The Department of Geography & Planning wishes Professors Robert Lewis, Virginia Maclaren, and Sue Ruddick the very best as they embark on new chapters in their lives and officially retire from the university. In their roles as researchers, teachers, and administrators, each of these professors has made distinctive and invaluable contributions to the department and to the fields of geography and planning.
Robert Lewis began his career as a professor at the department in 1995, specializing in urban historical geographies of Canada and the United States. He has authored four peer-reviewed books focusing on the cities of Chicago and Montreal, as well as numerous articles exploring the economic, historical, and geographic dynamics of industry, development, and housing in multiple cities. Most recently, in collaboration with Professor Paul Hess, Professor Lewis has received a SSHRC Insight Grant and the two professors are working together on a co-authored book dealing with the wave of private apartment construction that took place in Toronto in the 1960s and 70s, transforming it from a “city of homes” to a “city of apartments”. Professor Lewis’ work reminds us how important historical research is to understanding the geographies of today.
Professor Lewis has also been a great supporter of undergraduate education in the department, serving as the Associate Chair of the Undergraduate Program from 2015 to 2018. He also developed and taught several long-standing and key undergraduate courses, including Historical Geographies of Urban Exclusion & Segregation, Urban Historical Geography of North America, as well as a popular experiential learning course in New York City that helped students to observe history and urban change within the city landscape. Students have commented on his tireless attention to their development as both academics and well-rounded individuals, and recall with joy Professor Lewis’ ethic and insight, his wit, his blue sweater, and his affinity for jazz piano.
Virginia Maclaren began her career as a professor at the department in 1984. Her interdisciplinary research background allowed her to contribute to both the geography and planning programs. As an environmental geographer focusing on waste studies, Professor Maclaren has written on a range of topics, including sustainability reporting, waste management planning, the impacts of land conversions, and food waste reduction – to name a few. Much of her research, often in collaboration with colleagues in the department, has been done in China, Vietnam, Cambodia, and Laos. In more recent years, Professor Maclaren has written about Toronto, including a piece on the impacts of COVID-19 on household waste flows. She plans to continue similar research post-retirement, focusing on multi-residential waste diversion and waste minimization in health care systems.
Professor Maclaren’s ability to bring geography and planning together, along with her resourceful and creative approach to teaching, research, and administration, has been of great reward to the department, especially under her long-term leadership. From 2009 to 2018, Professor Maclaren served as both Chair and Graduate Chair, putting time and care into all matters big and small. This included, among many accomplishments, the official changing of the department’s name to what it is today. Many also recall Virginia’s thoughtfulness and social skills when relating to staff, faculty, and department friends, as well as her capacity for truly meaningful support – from jumping in to soothe a graduate student’s baby during the student's research talk – to being there for faculty members during difficult times. Through such care, Professor Maclaren not only brought together the department’s two disciplines, but also its people.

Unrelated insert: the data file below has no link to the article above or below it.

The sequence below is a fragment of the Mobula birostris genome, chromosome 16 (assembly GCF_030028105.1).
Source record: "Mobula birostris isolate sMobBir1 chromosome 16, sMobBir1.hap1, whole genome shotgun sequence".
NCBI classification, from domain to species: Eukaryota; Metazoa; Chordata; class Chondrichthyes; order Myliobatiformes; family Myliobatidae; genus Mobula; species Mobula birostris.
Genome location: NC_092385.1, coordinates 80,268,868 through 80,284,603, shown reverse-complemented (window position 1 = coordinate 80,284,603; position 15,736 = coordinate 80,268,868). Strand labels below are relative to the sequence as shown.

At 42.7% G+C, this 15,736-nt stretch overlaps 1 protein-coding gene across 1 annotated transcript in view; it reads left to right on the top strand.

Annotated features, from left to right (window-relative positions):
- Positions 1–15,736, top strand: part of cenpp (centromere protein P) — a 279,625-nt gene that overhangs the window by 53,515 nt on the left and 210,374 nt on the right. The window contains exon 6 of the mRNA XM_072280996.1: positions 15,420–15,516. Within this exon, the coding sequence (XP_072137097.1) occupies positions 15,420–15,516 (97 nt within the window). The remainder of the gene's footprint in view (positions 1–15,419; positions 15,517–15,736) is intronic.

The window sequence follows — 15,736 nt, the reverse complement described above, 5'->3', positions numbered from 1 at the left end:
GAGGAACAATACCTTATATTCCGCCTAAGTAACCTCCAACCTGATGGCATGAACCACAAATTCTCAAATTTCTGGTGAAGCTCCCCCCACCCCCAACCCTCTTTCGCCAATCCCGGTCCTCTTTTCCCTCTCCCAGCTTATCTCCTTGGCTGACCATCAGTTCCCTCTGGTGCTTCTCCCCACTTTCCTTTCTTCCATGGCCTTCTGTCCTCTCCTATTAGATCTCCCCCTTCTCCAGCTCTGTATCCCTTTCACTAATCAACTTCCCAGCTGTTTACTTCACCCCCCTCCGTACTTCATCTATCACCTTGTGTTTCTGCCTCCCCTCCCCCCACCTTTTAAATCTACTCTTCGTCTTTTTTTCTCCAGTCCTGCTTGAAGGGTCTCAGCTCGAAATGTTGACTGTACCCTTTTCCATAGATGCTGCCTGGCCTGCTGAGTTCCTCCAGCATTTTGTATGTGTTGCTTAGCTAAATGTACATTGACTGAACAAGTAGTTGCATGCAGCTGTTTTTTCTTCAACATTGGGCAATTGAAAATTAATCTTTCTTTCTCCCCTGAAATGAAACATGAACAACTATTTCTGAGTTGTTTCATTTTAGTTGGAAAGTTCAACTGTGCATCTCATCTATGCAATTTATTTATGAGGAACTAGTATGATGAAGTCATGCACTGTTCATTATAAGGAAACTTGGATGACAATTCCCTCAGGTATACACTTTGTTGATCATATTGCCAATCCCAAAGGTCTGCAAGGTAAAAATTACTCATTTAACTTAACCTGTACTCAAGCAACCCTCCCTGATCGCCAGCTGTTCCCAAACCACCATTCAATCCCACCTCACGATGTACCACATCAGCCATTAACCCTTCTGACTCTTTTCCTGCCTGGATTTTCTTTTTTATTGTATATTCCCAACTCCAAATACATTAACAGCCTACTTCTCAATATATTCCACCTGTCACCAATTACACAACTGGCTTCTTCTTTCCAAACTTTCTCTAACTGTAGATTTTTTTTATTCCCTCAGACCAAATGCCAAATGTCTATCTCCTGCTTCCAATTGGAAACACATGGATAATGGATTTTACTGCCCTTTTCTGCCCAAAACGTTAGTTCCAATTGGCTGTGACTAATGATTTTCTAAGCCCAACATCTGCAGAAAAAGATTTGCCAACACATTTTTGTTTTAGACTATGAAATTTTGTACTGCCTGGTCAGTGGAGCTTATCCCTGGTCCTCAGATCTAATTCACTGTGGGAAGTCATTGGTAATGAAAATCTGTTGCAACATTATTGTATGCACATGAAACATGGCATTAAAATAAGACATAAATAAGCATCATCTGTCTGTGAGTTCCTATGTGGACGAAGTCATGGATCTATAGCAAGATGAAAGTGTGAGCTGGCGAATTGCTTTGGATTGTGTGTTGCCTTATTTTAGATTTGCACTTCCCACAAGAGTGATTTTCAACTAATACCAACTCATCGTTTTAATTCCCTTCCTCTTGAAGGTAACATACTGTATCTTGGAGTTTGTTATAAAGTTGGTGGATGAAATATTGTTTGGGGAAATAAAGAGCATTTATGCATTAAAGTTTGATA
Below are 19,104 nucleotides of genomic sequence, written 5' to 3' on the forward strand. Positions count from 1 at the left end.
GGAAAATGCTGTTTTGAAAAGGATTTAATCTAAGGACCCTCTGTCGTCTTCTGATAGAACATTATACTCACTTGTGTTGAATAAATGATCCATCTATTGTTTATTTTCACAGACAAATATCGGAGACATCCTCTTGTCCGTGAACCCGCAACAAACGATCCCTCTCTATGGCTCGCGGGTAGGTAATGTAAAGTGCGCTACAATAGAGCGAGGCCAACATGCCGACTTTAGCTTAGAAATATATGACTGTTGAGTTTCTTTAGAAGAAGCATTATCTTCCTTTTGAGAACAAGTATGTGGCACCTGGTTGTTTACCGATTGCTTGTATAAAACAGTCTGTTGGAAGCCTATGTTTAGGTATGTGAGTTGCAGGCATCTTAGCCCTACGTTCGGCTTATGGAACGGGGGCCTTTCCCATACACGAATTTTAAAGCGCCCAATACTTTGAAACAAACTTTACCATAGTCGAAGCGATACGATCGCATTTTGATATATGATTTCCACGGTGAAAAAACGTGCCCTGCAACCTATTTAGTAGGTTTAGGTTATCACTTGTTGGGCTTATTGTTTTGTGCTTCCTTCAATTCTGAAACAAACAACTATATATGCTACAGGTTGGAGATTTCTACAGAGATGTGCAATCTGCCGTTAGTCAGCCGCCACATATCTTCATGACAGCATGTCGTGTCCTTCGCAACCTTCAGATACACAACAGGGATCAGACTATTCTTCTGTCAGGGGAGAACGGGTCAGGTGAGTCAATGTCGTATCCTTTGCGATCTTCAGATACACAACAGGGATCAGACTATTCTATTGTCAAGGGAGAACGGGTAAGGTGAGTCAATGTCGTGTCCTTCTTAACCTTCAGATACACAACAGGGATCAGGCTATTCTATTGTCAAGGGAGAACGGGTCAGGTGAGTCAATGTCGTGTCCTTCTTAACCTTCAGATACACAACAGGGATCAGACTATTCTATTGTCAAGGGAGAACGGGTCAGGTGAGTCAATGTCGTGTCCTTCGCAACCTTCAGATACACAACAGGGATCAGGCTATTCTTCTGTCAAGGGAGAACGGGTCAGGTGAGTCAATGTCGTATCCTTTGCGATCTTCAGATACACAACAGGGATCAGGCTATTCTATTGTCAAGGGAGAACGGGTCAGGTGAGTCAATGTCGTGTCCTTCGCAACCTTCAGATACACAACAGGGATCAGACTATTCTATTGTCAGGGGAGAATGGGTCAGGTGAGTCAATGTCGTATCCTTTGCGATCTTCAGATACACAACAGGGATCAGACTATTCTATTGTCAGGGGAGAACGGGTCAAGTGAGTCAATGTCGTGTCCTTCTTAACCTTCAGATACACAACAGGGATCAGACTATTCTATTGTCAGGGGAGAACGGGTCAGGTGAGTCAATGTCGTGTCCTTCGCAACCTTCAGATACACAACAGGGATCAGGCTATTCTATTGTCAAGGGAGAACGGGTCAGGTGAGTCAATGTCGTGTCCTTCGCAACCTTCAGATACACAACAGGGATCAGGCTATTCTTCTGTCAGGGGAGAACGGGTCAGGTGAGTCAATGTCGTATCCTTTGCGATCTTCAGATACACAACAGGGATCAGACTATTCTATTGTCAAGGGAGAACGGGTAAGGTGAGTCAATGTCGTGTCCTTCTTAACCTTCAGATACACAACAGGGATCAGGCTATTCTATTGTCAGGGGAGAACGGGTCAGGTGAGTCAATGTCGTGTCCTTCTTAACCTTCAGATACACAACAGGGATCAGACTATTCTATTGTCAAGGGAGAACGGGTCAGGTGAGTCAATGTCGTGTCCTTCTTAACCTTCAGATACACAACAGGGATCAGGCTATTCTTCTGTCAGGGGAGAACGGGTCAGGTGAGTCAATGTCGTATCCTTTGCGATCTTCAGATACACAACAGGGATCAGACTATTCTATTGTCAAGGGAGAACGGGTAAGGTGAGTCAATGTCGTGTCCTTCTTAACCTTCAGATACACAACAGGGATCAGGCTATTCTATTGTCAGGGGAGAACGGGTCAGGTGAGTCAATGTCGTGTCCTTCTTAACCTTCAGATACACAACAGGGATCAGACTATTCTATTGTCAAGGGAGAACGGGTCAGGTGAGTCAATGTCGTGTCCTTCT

Sue Ruddick began her career as a professor at the department in 1992, arriving with a background in urban geography, architecture, and planning. During her years as a professor her research expanded into a distinctive intersection of philosophy, critical theory, and geography. Much of her work has focused on the ways the organization of cities has accommodated or inhibited the daily lives of marginalized people, and – in more recent years – urban wildlife. Her publications include a book on homeless experiences in Hollywood, an anthology on radical politics of place, and numerous articles spanning an array of topics – from the normalization of climate change to the rights of children. Her writing can be found in journal such as Theory, Culture and Society, Society and Space, Antipode, Public Culture and Intellectual History Review.
While her work is deeply philosophical, Professor Ruddick has skillfully translated it into meaningful pedagogy in both theory and practice courses. She spearheaded the social planning concentration and its gateway course, creating a strong foundation of knowledge for MScPl students seeking to serve as planners for social justice. Her research and teaching have been influential for many geography students as well. Whether by reading her Toronto-based case study utilizing black feminist theory, or by taking her course on Gilles Deleuze, many students have attributed their understanding of spatial theory to Professor Ruddick’s work. Additionally, she has provided practical support for students, both as a mentor and a leader of initiatives such as the dissertation writing workshop. A skilled writer, Professor Ruddick has continued to evolve her craft, most recently finding a new passion for creative writing.
We are grateful for the contributions of these three professors over the years, and the ways in which their work has shaped the department, building a legacy that will not be forgotten.